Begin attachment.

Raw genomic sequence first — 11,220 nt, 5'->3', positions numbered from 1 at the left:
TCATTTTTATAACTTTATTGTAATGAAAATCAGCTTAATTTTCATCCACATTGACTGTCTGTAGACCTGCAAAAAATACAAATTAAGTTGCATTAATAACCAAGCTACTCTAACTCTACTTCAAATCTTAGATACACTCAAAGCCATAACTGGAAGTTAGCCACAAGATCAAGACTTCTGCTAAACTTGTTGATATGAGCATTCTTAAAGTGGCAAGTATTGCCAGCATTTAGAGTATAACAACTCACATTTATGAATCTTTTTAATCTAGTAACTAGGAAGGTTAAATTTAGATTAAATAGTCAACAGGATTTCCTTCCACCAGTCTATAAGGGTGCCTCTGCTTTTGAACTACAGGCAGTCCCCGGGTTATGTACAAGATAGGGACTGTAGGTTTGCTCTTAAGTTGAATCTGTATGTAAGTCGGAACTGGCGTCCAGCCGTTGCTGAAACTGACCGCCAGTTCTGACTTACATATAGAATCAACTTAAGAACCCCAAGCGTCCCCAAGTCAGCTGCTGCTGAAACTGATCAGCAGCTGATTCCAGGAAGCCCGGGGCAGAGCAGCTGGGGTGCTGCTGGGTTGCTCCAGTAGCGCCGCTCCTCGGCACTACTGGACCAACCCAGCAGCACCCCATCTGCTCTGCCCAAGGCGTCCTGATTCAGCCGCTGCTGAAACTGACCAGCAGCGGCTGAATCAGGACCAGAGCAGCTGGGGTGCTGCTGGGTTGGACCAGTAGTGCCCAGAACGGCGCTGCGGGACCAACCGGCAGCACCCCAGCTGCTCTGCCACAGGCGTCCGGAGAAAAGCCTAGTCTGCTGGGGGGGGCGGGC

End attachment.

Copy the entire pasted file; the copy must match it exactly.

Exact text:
Raw genomic sequence first — 11,220 nt, 5'->3', positions numbered from 1 at the left:
TCATTTTTATAACTTTATTGTAATGAAAATCAGCTTAATTTTCATCCACATTGACTGTCTGTAGACCTGCAAAAAATACAAATTAAGTTGCATTAATAACCAAGCTACTCTAACTCTACTTCAAATCTTAGATACACTCAAAGCCATAACTGGAAGTTAGCCACAAGATCAAGACTTCTGCTAAACTTGTTGATATGAGCATTCTTAAAGTGGCAAGTATTGCCAGCATTTAGAGTATAACAACTCACATTTATGAATCTTTTTAATCTAGTAACTAGGAAGGTTAAATTTAGATTAAATAGTCAACAGGATTTCCTTCCACCAGTCTATAAGGGTGCCTCTGCTTTTGAACTACAGGCAGTCCCCGGGTTATGTACAAGATAGGGACTGTAGGTTTGCTCTTAAGTTGAATCTGTATGTAAGTCGGAACTGGCGTCCAGCCGTTGCTGAAACTGACCGCCAGTTCTGACTTACATATAGAATCAACTTAAGAACCCCAAGCGTCCCCAAGTCAGCTGCTGCTGAAACTGATCAGCAGCTGATTCCAGGAAGCCCGGGGCAGAGCAGCTGGGGTGCTGCTGGGTTGCTCCAGTAGCGCCGCTCCTCGGCACTACTGGACCAACCCAGCAGCACCCCATCTGCTCTGCCCAAGGCGTCCTGATTCAGCCGCTGCTGAAACTGACCAGCAGCGGCTGAATCAGGACCAGAGCAGCTGGGGTGCTGCTGGGTTGGACCAGTAGTGCCCAGAACGGCGCTGCGGGACCAACCGGCAGCACCCCAGCTGCTCTGCCACAGGCGTCCGGAGAAAAGCCTAGTCTGCTGGGGGGGGCGGGC